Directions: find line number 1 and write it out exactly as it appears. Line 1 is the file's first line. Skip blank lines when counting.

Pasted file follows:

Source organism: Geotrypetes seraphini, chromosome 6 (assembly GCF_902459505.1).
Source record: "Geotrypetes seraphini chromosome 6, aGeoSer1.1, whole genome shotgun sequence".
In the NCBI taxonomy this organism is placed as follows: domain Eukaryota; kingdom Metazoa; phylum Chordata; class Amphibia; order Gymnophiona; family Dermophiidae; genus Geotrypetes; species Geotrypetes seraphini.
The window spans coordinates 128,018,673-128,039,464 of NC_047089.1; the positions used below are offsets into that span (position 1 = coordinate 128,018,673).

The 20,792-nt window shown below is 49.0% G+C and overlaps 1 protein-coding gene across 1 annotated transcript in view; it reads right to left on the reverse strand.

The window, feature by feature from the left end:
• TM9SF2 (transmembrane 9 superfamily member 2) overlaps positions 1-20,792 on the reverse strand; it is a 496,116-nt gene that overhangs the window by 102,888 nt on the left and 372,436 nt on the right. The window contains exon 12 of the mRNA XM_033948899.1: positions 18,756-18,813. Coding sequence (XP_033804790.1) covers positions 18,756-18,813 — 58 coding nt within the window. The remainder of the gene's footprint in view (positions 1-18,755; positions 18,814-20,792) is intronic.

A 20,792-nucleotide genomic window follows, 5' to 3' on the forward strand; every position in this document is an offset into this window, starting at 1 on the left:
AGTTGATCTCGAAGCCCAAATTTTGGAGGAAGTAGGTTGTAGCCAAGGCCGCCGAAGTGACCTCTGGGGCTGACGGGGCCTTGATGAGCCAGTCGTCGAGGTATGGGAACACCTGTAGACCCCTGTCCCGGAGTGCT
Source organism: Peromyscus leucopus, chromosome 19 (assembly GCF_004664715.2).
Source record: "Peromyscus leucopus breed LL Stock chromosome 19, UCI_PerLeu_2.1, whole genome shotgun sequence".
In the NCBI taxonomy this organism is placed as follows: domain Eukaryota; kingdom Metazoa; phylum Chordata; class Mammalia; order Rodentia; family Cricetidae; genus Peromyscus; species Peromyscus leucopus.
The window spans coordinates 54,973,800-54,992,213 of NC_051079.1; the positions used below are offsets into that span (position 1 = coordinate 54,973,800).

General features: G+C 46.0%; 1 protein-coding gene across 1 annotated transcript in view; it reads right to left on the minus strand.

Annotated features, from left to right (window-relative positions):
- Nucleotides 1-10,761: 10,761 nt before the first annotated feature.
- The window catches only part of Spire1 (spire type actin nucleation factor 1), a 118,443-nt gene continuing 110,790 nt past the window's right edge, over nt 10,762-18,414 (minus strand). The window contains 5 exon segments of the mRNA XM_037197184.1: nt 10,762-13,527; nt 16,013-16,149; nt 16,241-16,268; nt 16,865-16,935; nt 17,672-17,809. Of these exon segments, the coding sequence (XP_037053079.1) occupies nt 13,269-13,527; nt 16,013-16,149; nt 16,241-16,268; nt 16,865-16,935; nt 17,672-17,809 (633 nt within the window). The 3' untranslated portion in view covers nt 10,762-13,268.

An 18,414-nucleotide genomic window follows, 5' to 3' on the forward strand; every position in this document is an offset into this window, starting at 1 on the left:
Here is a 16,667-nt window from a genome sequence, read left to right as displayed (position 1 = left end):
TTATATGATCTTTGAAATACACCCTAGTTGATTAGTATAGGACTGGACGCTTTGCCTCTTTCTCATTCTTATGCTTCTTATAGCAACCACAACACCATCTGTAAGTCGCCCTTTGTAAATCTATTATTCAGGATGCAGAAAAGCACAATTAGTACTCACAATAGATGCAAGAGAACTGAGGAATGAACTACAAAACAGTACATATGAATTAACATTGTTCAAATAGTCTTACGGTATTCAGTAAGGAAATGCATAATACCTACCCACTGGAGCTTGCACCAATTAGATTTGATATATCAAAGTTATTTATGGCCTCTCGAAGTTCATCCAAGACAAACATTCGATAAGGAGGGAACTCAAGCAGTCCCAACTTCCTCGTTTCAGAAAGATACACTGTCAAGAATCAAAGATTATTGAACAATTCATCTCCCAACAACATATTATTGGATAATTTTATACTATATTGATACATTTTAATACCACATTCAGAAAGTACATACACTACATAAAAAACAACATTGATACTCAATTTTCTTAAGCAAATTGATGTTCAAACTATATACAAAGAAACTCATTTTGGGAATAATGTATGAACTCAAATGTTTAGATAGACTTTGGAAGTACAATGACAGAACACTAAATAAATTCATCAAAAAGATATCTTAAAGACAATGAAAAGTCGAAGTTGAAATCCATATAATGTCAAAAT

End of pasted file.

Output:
Source organism: Geotrypetes seraphini, chromosome 6 (assembly GCF_902459505.1).